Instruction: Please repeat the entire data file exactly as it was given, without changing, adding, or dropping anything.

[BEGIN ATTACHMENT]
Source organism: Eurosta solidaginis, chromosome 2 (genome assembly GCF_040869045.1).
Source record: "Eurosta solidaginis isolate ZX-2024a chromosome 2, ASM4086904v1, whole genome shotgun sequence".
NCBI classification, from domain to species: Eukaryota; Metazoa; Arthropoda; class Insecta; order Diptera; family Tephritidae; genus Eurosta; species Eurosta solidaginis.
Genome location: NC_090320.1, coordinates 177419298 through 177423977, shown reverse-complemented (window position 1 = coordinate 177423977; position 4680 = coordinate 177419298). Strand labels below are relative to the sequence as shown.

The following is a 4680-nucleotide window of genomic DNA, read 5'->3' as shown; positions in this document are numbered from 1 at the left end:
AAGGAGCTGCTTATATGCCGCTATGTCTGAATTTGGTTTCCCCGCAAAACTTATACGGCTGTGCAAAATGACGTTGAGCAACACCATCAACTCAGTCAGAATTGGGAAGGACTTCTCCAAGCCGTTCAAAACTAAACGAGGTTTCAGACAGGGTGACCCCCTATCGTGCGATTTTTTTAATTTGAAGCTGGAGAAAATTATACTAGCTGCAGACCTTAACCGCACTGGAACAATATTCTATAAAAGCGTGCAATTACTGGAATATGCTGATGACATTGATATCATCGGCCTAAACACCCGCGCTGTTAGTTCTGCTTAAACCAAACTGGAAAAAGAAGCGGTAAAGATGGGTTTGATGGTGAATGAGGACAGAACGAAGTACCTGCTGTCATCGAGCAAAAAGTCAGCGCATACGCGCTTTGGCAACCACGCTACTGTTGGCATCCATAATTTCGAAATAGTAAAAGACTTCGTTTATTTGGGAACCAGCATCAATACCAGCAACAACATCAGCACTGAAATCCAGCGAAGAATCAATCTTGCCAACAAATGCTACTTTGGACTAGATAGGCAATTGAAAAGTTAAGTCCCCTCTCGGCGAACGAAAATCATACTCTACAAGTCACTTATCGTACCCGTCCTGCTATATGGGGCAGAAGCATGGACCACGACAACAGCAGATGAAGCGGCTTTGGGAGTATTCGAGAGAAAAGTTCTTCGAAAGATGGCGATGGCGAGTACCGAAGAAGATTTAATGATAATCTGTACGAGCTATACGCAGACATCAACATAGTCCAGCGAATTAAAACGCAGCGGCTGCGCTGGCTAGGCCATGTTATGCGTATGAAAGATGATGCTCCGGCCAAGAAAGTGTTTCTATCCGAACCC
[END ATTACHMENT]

Source organism: Eurosta solidaginis, chromosome 2 (genome assembly GCF_040869045.1).
Source record: "Eurosta solidaginis isolate ZX-2024a chromosome 2, ASM4086904v1, whole genome shotgun sequence".
NCBI classification, from domain to species: Eukaryota; Metazoa; Arthropoda; class Insecta; order Diptera; family Tephritidae; genus Eurosta; species Eurosta solidaginis.
Genome location: NC_090320.1, coordinates 177419298 through 177423977, shown reverse-complemented (window position 1 = coordinate 177423977; position 4680 = coordinate 177419298). Strand labels below are relative to the sequence as shown.

The following is a 4680-nucleotide window of genomic DNA, read 5'->3' as shown; positions in this document are numbered from 1 at the left end:
AAGGAGCTGCTTATATGCCGCTATGTCTGAATTTGGTTTCCCCGCAAAACTTATACGGCTGTGCAAAATGACGTTGAGCAACACCATCAACTCAGTCAGAATTGGGAAGGACTTCTCCAAGCCGTTCAAAACTAAACGAGGTTTCAGACAGGGTGACCCCCTATCGTGCGATTTTTTTAATTTGAAGCTGGAGAAAATTATACTAGCTGCAGACCTTAACCGCACTGGAACAATATTCTATAAAAGCGTGCAATTACTGGAATATGCTGATGACATTGATATCATCGGCCTAAACACCCGCGCTGTTAGTTCTGCTTAAACCAAACTGGAAAAAGAAGCGGTAAAGATGGGTTTGATGGTGAATGAGGACAGAACGAAGTACCTGCTGTCATCGAGCAAAAAGTCAGCGCATACGCGCTTTGGCAACCACGCTACTGTTGGCATCCATAATTTCGAAATAGTAAAAGACTTCGTTTATTTGGGAACCAGCATCAATACCAGCAACAACATCAGCACTGAAATCCAGCGAAGAATCAATCTTGCCAACAAATGCTACTTTGGACTAGATAGGCAATTGAAAAGTTAAGTCCCCTCTCGGCGAACGAAAATCATACTCTACAAGTCACTTATCGTACCCGTCCTGCTATATGGGGCAGAAGCATGGACCACGACAACAGCAGATGAAGCGGCTTTGGGAGTATTCGAGAGAAAAGTTCTTCGAAAGATGGCGATGGCGAGTACCGAAGAAGATTTAATGATAATCTGTACGAGCTATACGCAGACATCAACATAGTCCAGCGAATTAAAACGCAGCGGCTGCGCTGGCTAGGCCATGTTATGCGTATGAAAGATGATGCTCCGGCCAAGAAAGTGTTTCTATCCGAACCC